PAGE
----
If you follow dietary trends, you’ve undoubtedly heard various takes on low-carb diets. There’s Keto, Paleo, and many more general “carbs are the enemy” lines out there, and while each is valid in its own way, none changes one simple fact:
Bread is delicious.
So is pasta. And rice.
So where’s the happy medium? It stems from how the products are produced and what they are made with. Avoiding refined carbs and added sugars are imperative, especially for those of us with arthritis, as there are documented links between certain carbohydrates and inflammation.
The good news is that you don’t have to ban the pan in order to keep your joint pain and inflammation in check. There are many healthier options, some of which are downright good for you. Let’s look at what types of carbs are part of a healthy, joint-healthy diet — and which kinds should be left on the shelf.
Healthy carbohydrates to help you fight inflammation
Choose corn over flour, when possible.
Corn can be substituted for unhealthy, processed carbs in many common scenarios, such as tortillas. By choosing corn tortillas over white flour the next time you dine at a Mexican restaurant or decide to whip up fajitas at the house, you’re eliminating one of the more common sources of refined flour.
The beauty of corn tortillas is their versatility. Warm them slightly (while still maintaining softness) for delicious street tacos. Toast them until browning occurs for tostadas or to use as a “vehicle” for dips and toppings.
When opting for potatoes, the sweeter the better
Sweet potato fries are now commonplace on restaurant menus, the result of an increasing push for healthier sides that still offers the indulgence of the deep fryer. And it’s for good reason — sweet potatoes are high in Vitamin C and beta-carotene, which can have a positive impact on areas where other complex carbs like brown rice or wheat bread may not.
Sweet potatoes can be swapped for nearly any occasion that you’d use other potatoes for. They make great Potatoes O’Brien, bake well whole, and can be diced and sauteed into stir-fries and other skillet dishes. If you’re feeling truly adventurous, try shredding them as a crust for your next quiche — you’ll be able to rightfully claim that you made the entire thing by hand!
Beans and legumes
Adding beans to your breakfast or on the side with dinner does more than just fill you up. Beans are excellent sources of complex carbs along with potassium, protein, and fiber. Keep it interesting by stocking your cabinet with many different types of beans, whether you cook them yourself or buy the canned version for quick heat-and-go meals.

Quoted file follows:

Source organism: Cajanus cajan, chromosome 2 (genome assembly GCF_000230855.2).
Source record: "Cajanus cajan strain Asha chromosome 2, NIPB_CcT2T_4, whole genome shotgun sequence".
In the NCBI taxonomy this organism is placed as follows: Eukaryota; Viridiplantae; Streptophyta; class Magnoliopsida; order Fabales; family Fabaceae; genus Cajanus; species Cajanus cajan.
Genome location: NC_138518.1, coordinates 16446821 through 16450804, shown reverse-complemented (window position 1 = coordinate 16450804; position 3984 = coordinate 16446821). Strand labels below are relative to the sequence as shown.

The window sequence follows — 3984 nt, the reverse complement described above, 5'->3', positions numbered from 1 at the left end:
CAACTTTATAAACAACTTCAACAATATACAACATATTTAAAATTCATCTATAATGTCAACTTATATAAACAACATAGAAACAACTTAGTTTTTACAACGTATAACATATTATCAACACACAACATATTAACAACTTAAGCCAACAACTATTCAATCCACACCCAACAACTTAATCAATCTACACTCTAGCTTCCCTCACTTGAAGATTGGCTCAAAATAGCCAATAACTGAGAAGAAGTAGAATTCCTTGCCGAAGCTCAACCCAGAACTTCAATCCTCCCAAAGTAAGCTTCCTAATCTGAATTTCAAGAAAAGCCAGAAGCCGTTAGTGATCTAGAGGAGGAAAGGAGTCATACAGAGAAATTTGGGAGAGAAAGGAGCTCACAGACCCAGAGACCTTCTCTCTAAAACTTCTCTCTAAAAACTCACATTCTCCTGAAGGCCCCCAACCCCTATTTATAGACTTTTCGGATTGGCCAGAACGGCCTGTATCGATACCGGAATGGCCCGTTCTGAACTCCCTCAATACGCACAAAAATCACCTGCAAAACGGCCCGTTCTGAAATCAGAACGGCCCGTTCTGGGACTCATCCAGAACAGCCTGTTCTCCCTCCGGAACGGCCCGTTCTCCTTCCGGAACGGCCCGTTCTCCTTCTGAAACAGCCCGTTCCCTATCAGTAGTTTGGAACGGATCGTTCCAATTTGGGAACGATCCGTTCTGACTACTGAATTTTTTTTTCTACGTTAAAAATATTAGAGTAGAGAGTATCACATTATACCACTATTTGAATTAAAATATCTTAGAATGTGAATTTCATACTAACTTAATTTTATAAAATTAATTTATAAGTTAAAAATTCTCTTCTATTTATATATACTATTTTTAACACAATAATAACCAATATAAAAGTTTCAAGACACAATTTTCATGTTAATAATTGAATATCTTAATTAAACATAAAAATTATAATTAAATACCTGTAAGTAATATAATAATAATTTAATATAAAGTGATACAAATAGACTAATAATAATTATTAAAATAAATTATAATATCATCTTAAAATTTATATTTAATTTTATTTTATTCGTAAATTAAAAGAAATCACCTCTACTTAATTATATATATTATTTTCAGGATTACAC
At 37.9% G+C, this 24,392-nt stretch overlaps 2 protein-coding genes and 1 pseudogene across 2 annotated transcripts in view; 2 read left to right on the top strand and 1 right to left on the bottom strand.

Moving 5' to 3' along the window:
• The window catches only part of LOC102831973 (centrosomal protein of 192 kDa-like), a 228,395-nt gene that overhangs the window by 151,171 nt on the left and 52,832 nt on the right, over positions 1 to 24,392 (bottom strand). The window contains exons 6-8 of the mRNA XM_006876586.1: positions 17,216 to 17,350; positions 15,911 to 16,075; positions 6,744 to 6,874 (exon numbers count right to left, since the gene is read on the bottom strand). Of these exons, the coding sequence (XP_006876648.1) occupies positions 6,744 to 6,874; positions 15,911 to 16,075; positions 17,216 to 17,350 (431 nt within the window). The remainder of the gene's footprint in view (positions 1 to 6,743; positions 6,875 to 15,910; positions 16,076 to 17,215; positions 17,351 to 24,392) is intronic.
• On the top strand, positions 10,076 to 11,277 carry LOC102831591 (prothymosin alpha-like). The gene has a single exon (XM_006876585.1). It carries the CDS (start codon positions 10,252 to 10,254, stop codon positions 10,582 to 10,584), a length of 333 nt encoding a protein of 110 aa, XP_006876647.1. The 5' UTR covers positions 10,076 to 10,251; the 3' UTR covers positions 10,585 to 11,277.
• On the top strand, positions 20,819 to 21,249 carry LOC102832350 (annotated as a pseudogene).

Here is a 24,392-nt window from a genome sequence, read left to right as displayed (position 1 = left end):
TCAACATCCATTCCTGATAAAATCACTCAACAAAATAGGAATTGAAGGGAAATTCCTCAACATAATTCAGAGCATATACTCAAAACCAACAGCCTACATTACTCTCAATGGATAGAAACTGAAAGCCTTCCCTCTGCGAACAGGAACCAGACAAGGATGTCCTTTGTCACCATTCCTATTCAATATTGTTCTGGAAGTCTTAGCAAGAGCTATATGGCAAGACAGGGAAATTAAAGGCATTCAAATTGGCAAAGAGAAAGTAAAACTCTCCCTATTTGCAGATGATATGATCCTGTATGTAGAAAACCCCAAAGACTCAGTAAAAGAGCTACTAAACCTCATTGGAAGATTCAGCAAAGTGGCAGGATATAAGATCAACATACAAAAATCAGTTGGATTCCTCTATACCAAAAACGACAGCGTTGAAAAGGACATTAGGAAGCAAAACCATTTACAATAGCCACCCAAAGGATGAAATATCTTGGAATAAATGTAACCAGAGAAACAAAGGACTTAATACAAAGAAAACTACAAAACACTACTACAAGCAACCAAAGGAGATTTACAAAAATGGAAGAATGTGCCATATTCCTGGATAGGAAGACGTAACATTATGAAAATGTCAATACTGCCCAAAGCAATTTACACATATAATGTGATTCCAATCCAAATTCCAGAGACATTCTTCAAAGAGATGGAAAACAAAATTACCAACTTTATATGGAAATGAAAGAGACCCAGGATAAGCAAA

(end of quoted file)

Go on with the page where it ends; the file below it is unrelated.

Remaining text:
Here’s a Haka Life Hack — when dining out, look for appetizers that contain beans. They’re more common than you’d think, from salted edamame at Japanese and Chinese spots to dips at Mexican and American joints. Because beans make their way into so many “splurge” dishes, you can focus on the bright side the next time you opt to indulge.
Brown rice, quinoa, and whole wheat
We haven’t forgotten the bread lovers (because we’re in that category ourselves). After a few stir-fries made with properly cooked and seasoned brown rice, the plain white rice you used to crave won’t even tempt you anymore. Brown rice and quinoa are among the most versatile base foods out there, adding fiber and complex carbs to any dish with the bonus of being filling. We suggest preparing a large batch on Sunday and sticking it in the fridge — then grabbing a serving in the morning when prepping food to go for the day.
Whole wheat bread and tortillas are a “same-same but different” option. When thinking about bread, look for options that don’t have refined white flour. This eliminates most types of bagels, muffins, donuts, and the like — but certainly not all. Power bagels or whole-grain bread and pastry options are increasingly common and popular at bakeries these days, and the same goes for grocery store shelves and restaurant menus.
Carbs that may trigger inflammation
On the other side, here are a few unhealthy carbohydrates that you should try to avoid as much as possible. In general, the culprit here is refined white flour — which can inflame liver fattiness, increase blood pressure, and worsen your overall mood as the food is filling but lacks proper nutrition.
Bagels, donuts, and pastries
Outside of the whole wheat options, we discussed above, many common bakery items are built on refined white flour and should be avoided. These items also tend to be loaded with added sugars, high amounts of butter, or other unhealthy fats, and made in portions far too big for one person to consume in one sitting with any sort of good conscience.
Breads that aren’t built from whole wheat flour
Potato bread, white sandwich bread, and loaves loaded with sugar such as cinnamon raisin are not going to sit well with your arthritis or joint pain. “Soft” white bread falls into the same category. In general, shopping for bread can be viewed as the opposite of shopping for vegetables. As veggies are best when bright and colorful, the healthiest types of bread tend to be darker and firmer.
And of course, labeling something as “gluten-free” may mean it doesn’t have gluten — but it in no way makes it healthy. Unless you have Celiacs or otherwise need to avoid gluten, don’t opt for gluten-free options because many (especially bread) fills in the blank with more refined carbs, sugars, and processed ingredients.
Sugary drinks and foods
This article is focused primarily on bread and starch, but we’d be loathed to talk about carbs without touching on sugar. Whenever possible, avoid foods with “added sugars” such as brightly colored candies and sugary drinks like soda and many fruit juices, When looking for sweet treats or beverages in the store, follow the “golf principle” — the fewer ingredients, the better the score.